- Chunky/looser. Typically too thick to be layered under jackets, the chunky turtleneck is a stand-alone piece. They evince a more casual look and are appropriate for pairing with jeans.
Broken down by body type. If/how you should wear the two above types of turtlenecks depends on your body type:
- If you have a fit-to-average physique: Wear a thin/fitted turtleneck alone, or layer under a jacket. A chunkier turtleneck worn by itself will also look fine.
- If you’re overweight: Avoid wearing thin/fitted turtlenecks by themselves, as the clingy material will highlight every bulge and imperfection of your torso/paunch. You can still wear a fitted turtleneck, but layer it under a jacket. You should likewise avoid wearing a chunky turtleneck by itself; while it won’t be quite as unforgiving as a thin/fitted one, it will just make your girth seem girth-ier and your body appear more rotund. Do also keep in mind that if you carry a fair amount of weight in your face, you may wish to avoid all turtlenecks, as the collar draws attention upwards and will frame and highlight a double-chin.
- If you’re skinny: Wearing a thin/fitted turtleneck alone will make you appear skinnier, so layer it with a jacket to fill out your figure. The texture and thickness of a chunky turtleneck will be a plus for you, as it will add some heft to your physique.
Wearing & washing. Because of the fitted nature of thinner, slimmer turtlenecks, it is not recommended that you wear an undershirt underneath them, as the outline of the undershirt will show through. Since you will be wearing the turtleneck close to your body, and it will absorb your bodily sweat/grime, it will need to be laundered more often, so look for ones that are machine washable. One made with merino wool will be warm, comfortable, and relatively easy to care for. You can of course wash more delicately made turtlenecks by hand, but that’s naturally a bit of a pain.
If you’re wearing a white thin/fitted turtleneck without an undershirt, check to see if your skin/nipples show through; if they do, layer a jacket over it.
4 Ways to Wear a Turtleneck
Below you’ll find 4 ways to wear a turtleneck with style. There are of course many more, but these are some pretty easy-to-pull-off, can’t-miss looks to try.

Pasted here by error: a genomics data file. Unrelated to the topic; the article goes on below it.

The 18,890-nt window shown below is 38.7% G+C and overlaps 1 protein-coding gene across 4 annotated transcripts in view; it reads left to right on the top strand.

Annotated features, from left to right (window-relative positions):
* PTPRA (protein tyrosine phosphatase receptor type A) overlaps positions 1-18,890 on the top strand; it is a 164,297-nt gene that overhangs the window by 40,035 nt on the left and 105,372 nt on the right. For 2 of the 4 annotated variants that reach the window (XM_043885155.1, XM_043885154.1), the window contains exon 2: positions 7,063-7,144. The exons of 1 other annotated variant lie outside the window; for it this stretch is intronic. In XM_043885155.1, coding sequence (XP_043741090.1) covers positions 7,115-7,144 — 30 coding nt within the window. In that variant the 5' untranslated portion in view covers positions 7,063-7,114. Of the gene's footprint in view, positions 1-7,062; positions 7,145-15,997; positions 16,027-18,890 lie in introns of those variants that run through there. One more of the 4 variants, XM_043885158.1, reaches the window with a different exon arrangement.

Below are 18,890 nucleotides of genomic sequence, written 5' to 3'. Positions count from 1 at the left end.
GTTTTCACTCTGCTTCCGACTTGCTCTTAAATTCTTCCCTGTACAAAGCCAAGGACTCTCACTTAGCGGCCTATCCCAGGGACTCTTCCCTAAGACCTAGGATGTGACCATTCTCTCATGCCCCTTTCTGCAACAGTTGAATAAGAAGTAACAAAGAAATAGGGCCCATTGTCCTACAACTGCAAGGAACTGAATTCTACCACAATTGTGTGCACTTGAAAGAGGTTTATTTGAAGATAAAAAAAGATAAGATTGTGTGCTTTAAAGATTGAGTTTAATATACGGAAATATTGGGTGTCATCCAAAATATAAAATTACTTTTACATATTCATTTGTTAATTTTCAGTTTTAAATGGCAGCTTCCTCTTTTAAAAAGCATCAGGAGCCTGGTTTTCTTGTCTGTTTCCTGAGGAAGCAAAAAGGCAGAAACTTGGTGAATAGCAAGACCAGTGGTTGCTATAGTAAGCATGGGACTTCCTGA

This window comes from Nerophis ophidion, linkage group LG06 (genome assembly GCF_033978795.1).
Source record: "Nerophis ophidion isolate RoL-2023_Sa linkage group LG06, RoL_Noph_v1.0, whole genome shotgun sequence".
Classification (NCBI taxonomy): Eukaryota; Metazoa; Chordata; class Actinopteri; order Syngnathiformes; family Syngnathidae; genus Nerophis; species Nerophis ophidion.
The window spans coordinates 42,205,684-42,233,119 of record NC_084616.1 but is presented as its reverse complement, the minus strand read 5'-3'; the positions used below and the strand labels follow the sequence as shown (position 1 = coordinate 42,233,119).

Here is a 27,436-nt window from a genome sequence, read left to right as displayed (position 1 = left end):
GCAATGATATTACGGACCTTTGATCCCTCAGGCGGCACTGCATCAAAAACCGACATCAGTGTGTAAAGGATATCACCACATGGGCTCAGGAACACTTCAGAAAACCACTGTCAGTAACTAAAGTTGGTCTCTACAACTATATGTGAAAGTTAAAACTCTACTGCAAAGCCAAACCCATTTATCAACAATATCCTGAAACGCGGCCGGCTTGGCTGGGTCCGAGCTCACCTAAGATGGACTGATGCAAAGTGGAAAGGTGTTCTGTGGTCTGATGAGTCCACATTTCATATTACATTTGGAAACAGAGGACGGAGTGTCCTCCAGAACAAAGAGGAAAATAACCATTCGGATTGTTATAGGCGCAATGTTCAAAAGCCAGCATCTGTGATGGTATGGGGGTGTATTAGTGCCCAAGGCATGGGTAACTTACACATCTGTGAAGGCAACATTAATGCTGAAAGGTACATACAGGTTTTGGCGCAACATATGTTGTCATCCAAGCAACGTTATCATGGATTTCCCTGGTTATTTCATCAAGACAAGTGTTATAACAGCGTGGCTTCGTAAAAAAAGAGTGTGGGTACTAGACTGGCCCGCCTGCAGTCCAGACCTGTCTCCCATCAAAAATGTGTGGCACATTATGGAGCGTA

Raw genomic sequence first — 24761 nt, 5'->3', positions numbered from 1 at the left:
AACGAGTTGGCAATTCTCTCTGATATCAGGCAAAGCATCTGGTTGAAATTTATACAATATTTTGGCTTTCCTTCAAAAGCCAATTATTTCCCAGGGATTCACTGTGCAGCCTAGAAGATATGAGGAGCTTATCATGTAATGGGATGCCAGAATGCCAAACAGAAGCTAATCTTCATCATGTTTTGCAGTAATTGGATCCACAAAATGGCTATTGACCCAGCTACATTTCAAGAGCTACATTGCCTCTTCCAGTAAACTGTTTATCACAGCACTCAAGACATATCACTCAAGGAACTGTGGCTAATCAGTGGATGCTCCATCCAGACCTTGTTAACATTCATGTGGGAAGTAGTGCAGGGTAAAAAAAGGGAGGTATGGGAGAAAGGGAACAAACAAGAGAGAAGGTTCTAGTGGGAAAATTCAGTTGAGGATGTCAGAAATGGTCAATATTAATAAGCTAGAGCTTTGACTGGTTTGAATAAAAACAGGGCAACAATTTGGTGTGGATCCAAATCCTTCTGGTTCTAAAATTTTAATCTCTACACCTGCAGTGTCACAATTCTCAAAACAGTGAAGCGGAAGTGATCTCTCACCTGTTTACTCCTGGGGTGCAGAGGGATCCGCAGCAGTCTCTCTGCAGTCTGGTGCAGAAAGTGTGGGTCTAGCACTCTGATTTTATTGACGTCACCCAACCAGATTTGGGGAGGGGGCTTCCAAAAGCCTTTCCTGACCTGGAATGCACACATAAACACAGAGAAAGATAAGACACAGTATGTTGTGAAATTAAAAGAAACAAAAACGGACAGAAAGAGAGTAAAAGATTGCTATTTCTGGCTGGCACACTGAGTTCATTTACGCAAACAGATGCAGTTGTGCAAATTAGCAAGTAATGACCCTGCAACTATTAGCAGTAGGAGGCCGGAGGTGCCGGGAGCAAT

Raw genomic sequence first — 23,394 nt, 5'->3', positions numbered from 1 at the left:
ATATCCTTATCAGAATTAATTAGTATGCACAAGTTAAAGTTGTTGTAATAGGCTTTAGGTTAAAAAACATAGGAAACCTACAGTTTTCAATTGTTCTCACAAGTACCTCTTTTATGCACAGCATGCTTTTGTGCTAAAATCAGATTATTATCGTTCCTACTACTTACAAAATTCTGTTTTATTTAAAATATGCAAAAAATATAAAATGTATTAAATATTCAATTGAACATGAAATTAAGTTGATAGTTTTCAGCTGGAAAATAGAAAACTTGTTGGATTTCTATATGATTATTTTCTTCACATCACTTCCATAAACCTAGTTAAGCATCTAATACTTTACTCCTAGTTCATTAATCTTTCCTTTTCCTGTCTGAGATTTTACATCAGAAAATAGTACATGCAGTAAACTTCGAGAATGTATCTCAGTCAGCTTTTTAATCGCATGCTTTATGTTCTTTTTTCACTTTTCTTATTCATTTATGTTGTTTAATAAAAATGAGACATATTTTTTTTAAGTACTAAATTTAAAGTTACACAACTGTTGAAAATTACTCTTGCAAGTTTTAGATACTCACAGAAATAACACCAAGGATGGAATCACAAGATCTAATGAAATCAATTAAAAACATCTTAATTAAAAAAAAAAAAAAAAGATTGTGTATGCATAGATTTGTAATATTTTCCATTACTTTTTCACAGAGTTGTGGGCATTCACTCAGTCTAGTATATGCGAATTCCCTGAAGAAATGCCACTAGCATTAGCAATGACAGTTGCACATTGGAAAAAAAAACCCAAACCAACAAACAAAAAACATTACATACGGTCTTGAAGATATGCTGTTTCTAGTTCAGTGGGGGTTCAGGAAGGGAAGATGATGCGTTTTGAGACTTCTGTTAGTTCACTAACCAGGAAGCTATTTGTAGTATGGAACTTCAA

Look #1: Navy Turtleneck + Gray Suit
A turtleneck makes a great substitute for a dress shirt under a suit, making for a look that’s less buttoned-up and business-y, while still formal and put-together. The collar of a turtleneck works just as the collar of a dress shirt does in filling in the space between the jacket’s lapels and framing the face, so that it avoids the incongruous contrast one gets from wearing a t-shirt under a suit jacket. A navy turtleneck with a gray suit is a perfect pairing. A black turtleneck also works great here.
Look #2: Black Turtleneck + Gray Trousers
The black turtleneck is widely flattering, and while it’s not so iconoclastic anymore, it still maintains a little avant-garde panache. A stand-alone black turtleneck looks great with a pair of gray wool trousers; it’s a simple yet handsome look that’s ready for any nice event.
Look #3: Cream Turtleneck + Navy Sport Jacket/Blazer
Cream (as opposed to white, which can look too stark) is a great turtleneck color. A textured cream turtleneck that’s a little thicker (but can still be layered) looks especially good when worn under a navy blazer or sport coat. The look’s got a nice nautical vibe to it. With darker pants and a heavier jacket, it’s a get-up you can wear in the winter; with chinos and a lighter-weight jacket, it’s a combo you can bust out on cool spring days.
Look #4: Black Turtleneck + Denim Jacket
To exorcise any remaining vestiges of fuddy-duddy-ness from the turtleneck, pair a black one with a denim jacket. It’s a look that reveals the rugged coolness that’s been part of the turtleneck’s DNA all along.